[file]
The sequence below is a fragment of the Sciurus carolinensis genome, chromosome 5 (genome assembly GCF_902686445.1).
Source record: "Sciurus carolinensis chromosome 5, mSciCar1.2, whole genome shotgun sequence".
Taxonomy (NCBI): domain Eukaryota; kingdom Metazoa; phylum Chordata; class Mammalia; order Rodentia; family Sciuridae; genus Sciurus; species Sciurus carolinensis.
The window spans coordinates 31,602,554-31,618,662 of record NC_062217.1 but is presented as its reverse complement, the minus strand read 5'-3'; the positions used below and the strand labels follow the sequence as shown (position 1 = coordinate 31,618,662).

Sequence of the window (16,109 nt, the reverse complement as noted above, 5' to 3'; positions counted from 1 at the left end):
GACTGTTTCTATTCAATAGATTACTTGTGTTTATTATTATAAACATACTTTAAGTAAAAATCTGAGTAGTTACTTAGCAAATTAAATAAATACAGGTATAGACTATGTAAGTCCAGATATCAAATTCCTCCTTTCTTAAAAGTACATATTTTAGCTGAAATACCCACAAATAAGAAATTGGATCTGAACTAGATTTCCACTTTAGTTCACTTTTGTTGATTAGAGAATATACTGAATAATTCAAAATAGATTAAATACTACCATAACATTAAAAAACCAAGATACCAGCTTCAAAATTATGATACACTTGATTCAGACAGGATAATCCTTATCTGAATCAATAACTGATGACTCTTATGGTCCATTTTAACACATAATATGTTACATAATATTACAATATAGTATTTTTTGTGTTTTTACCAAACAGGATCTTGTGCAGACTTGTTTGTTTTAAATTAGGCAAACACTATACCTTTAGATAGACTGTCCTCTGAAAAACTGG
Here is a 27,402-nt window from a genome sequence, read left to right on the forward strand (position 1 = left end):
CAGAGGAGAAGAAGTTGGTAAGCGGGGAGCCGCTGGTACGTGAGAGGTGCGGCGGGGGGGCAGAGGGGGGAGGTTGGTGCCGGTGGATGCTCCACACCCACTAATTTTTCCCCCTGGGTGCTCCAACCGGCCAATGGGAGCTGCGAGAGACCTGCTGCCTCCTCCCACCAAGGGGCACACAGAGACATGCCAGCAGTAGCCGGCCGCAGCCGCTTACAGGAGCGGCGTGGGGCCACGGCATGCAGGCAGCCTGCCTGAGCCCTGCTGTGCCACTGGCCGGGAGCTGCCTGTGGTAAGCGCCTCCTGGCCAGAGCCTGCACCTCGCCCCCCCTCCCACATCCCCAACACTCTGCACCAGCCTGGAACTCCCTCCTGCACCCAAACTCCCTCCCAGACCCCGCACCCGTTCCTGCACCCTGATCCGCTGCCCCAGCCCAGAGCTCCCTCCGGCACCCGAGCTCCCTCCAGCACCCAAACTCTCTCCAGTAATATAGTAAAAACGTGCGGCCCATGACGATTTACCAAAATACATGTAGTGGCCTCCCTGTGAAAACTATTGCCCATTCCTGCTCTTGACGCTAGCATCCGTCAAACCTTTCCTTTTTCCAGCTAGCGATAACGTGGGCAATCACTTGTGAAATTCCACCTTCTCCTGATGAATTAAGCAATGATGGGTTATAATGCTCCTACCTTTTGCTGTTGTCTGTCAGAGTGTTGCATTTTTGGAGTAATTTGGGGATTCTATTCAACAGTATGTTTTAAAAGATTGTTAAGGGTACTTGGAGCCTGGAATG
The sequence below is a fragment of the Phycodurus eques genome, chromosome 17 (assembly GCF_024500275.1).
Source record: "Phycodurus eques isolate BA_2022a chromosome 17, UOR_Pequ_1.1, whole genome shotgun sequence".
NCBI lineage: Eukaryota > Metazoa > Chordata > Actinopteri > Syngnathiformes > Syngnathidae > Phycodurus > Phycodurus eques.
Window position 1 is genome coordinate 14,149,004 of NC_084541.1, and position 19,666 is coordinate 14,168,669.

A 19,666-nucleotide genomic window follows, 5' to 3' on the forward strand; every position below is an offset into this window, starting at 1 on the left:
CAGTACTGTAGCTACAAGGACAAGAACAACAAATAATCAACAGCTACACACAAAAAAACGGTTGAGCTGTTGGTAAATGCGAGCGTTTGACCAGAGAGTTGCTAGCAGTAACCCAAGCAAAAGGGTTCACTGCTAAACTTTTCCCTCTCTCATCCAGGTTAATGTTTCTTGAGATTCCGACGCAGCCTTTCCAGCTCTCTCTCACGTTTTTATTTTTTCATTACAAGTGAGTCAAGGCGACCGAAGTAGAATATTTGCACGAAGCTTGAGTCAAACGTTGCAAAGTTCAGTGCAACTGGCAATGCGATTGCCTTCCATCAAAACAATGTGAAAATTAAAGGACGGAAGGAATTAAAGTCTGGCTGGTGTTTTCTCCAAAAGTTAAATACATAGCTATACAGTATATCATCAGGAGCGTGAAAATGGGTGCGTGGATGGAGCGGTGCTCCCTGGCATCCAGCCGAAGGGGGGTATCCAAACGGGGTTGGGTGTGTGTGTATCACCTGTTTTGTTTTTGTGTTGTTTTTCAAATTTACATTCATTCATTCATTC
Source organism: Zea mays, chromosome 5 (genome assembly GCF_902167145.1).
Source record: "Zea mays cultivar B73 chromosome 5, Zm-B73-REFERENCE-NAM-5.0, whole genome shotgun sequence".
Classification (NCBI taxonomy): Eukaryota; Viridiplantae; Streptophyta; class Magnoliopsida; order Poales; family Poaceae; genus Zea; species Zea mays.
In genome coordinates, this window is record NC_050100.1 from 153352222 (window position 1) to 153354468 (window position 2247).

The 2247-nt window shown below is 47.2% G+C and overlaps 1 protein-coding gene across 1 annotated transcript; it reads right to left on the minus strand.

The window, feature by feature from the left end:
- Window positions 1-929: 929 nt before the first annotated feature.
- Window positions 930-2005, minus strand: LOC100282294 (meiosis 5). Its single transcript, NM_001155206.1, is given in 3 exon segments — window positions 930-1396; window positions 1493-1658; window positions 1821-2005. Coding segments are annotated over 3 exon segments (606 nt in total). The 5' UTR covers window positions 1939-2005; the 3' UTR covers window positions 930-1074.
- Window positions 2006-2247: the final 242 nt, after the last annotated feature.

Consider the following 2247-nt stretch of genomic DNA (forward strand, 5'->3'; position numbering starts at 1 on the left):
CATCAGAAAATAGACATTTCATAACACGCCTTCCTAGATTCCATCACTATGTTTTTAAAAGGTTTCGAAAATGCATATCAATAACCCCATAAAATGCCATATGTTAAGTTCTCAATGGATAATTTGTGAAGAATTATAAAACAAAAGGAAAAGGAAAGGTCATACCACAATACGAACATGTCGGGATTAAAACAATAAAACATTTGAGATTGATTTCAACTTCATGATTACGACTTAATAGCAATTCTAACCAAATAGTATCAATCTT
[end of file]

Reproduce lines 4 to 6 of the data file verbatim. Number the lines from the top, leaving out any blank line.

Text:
The window spans coordinates 31,602,554-31,618,662 of record NC_062217.1 but is presented as its reverse complement, the minus strand read 5'-3'; the positions used below and the strand labels follow the sequence as shown (position 1 = coordinate 31,618,662).

Sequence of the window (16,109 nt, the reverse complement as noted above, 5' to 3'; positions counted from 1 at the left end):
GACTGTTTCTATTCAATAGATTACTTGTGTTTATTATTATAAACATACTTTAAGTAAAAATCTGAGTAGTTACTTAGCAAATTAAATAAATACAGGTATAGACTATGTAAGTCCAGATATCAAATTCCTCCTTTCTTAAAAGTACATATTTTAGCTGAAATACCCACAAATAAGAAATTGGATCTGAACTAGATTTCCACTTTAGTTCACTTTTGTTGATTAGAGAATATACTGAATAATTCAAAATAGATTAAATACTACCATAACATTAAAAAACCAAGATACCAGCTTCAAAATTATGATACACTTGATTCAGACAGGATAATCCTTATCTGAATCAATAACTGATGACTCTTATGGTCCATTTTAACACATAATATGTTACATAATATTACAATATAGTATTTTTTGTGTTTTTACCAAACAGGATCTTGTGCAGACTTGTTTGTTTTAAATTAGGCAAACACTATACCTTTAGATAGACTGTCCTCTGAAAAACTGG